“Games are built on PC,” Bergendahl said. “The avenues for getting on market on PC are straightforward through Steam. You can iterate quickly. You can sell directly to your audience. The audience is often pretty tech-savvy. They’re willing to work around your issues with a game, bugs, and whatnot. They’ll give you a chance to bring in revenue, which I think everyone can use at an early stage, especially indie developers. Then you get to a point where the game is in a state where you can get it out on console. At least Sony is totally up for that. It makes total sense to test on PC.”

Investing in PC as mobile takes over

Early Access and free-to-play gaming is only part of the story for Snow and Poppermost. Bergendahl set the studio up from the start to tackle game development in a different way.

“I’ve been part of several studios who’ve had to lay off half the team or shut down completely,” he said. “I wanted to build a studio that had a business behind it. I wanted to do that as a startup, rather than as a more traditional indie studio. That meant coming up with something that would be the backbone of what we did, which was action sports games, and not just action sports games, but an action sports platform.”

So Poppermost isn’t just working on Snow. Instead, this game is going to serve as the first entry into a wider action-sports series that all run on the frame the team is designing now. The company has taken that tech and shown it off to investors, and it has gone well so far.

The company has struck a few deals, and that’s despite one aspect of Poppermost’s plan that might send many venture capitalists running: this developer has no plans to focus on mobile.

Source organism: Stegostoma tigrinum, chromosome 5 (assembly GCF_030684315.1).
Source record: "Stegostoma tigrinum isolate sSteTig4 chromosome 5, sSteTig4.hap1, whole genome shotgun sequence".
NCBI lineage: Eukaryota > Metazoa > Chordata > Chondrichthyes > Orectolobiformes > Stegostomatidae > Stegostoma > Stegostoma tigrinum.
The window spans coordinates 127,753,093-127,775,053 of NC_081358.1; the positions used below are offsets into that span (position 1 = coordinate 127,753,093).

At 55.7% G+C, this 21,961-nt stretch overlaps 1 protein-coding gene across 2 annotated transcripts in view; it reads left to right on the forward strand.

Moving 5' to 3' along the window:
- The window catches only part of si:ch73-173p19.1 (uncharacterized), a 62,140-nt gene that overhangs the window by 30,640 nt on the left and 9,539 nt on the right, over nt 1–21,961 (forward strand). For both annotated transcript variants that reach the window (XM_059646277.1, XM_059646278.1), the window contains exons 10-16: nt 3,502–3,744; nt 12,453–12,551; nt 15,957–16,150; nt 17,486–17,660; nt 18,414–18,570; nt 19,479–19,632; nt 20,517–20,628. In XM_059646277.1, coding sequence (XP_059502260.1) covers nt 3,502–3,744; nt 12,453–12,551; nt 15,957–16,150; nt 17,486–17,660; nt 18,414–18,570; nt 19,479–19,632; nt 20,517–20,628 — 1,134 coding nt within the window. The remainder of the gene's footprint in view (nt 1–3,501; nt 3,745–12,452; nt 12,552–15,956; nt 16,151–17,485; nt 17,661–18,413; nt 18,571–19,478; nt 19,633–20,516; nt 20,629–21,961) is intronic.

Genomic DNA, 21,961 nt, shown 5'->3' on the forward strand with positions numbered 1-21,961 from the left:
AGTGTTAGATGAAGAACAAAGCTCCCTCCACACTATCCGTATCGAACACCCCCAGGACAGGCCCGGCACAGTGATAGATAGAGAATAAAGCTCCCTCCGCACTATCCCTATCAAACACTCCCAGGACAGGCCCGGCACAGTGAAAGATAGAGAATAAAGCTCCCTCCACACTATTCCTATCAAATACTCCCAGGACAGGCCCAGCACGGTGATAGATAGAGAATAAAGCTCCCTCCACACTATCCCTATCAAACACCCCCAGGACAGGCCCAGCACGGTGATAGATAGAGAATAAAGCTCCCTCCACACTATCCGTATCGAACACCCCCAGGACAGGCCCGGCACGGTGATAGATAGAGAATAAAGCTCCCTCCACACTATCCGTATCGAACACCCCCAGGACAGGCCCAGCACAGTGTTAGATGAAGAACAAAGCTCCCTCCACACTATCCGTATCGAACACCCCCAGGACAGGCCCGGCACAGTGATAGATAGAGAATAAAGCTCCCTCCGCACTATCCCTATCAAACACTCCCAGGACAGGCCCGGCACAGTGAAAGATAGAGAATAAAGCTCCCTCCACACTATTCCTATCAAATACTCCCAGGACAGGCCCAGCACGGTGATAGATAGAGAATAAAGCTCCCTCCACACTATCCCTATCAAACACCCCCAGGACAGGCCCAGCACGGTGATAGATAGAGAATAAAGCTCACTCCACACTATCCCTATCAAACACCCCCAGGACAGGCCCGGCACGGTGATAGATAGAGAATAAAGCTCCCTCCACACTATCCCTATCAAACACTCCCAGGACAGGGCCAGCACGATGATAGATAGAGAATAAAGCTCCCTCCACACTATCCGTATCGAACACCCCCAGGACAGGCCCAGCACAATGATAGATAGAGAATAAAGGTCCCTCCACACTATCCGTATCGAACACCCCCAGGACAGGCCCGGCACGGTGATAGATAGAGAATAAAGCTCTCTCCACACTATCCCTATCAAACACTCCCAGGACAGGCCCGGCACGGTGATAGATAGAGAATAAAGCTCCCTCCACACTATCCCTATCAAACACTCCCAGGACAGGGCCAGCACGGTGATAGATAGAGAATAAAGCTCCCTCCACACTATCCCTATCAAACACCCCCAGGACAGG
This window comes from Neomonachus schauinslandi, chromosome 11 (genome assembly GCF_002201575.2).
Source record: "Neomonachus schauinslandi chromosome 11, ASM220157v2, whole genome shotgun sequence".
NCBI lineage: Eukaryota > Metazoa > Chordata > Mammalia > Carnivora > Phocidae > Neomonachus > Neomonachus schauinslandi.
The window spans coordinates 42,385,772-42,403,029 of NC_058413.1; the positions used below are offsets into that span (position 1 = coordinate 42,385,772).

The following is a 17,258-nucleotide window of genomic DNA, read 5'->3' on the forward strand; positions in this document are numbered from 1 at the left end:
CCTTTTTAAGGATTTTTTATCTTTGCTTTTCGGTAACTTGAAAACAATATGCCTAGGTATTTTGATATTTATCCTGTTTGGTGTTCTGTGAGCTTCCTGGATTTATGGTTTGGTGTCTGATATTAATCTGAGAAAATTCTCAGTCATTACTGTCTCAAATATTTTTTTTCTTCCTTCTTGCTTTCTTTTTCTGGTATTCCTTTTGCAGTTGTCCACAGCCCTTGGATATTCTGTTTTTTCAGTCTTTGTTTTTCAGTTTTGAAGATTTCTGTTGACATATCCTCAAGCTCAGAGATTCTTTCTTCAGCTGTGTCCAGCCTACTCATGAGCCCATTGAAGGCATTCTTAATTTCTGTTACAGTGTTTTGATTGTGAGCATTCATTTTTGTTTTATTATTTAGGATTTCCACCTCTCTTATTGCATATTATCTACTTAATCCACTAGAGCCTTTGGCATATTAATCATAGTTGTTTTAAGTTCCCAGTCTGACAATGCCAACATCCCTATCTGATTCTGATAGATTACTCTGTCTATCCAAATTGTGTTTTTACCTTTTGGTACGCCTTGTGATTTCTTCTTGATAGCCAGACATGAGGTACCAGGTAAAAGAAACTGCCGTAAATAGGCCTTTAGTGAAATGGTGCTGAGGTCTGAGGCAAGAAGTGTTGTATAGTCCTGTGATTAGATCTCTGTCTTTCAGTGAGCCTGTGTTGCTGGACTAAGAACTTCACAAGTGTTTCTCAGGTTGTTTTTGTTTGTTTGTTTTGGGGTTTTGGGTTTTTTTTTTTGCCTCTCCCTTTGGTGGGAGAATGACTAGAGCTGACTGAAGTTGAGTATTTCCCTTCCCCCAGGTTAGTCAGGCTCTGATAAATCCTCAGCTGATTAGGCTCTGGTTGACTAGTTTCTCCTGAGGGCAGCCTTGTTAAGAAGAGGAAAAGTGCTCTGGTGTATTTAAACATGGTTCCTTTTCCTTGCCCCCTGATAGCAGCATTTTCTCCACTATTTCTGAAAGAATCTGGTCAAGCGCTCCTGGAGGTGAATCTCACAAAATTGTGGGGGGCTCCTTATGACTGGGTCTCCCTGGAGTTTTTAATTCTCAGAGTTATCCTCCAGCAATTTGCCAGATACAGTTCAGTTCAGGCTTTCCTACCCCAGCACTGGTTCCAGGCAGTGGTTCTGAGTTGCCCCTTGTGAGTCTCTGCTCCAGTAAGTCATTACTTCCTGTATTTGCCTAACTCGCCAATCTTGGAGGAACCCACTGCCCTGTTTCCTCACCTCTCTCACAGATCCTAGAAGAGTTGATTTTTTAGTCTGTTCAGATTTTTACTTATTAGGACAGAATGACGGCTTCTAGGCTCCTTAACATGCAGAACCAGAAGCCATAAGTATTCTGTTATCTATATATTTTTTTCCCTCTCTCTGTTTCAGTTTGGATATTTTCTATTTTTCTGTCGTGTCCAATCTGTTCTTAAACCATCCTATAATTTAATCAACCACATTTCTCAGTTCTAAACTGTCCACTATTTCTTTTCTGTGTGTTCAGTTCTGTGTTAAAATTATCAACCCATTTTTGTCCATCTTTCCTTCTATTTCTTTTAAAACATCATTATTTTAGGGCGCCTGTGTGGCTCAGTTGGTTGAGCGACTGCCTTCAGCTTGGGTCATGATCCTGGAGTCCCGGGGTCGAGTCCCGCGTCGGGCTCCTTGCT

“[We’re] somewhat unique,” he said. “I think it’s maybe a little ahead of its time now for game developers that our focused on PC and console, getting VC money.”

It’s true. Most investment from capital firms — especially in countries like Sweden and Finland — goes to developers working on the next big thing in mobile. But senior gaming analyst Ted Pollak with Jon Peddie Research thinks that opens up a chance for companies exactly like Poppermost.

“The mobile gaming space, according to many people, is approaching saturation in the United States and even more so in Norwegian countries,” Pollak told GamesBeat. “There is so much focus on mobile that there’s an opportunity in PC software depending on the quality of the product.”

The analyst went on to explain that investors are starting to realize that the model isn’t the key as much as the games themselves.

“This is an art,” said Pollak. “And the game will define whether the investment is a success.”

Of course, Poppermost isn’t the only studio making this work. Several European developers have found success by focusing on PC. Euro Truck Simulator 2 developer SCS Software and Day Z studio Bohemia Interactive, both of which are located in the Czech Republic, are just a couple of examples.

“PC has shown that it’s still there,” said Bergendahl. “It’s just as big, if not bigger than ever. The console, with the PS4 and Xbox One, is also making it easy for us to prove our point [about avoiding mobile]. We started raising money before any of this kicked off, of course. But our initial investors believed in what we were telling them. But now it’s coming to fruition where people are realizing, wait, we need tons of money for mobile. The rounds for mobile are getting more and more inflated. It’s getting harder to break into that top 10. Three of the top 10 are one company, Supercell, and they’re not budging. To compete against them in mobile is extremely hard. It’s a tough store to break into as far as discoverability.

“With PC and console now, it’s totally different. Console especially has never been easier to get into. We’re self-publishing. Sony is 100 percent behind us being our own publisher. They have teams set up to deal with free-to-play games. It’s becoming an opportunity for VCs to invest in studios like ours. They know we’ll be able to get our game to market and see a return on that.”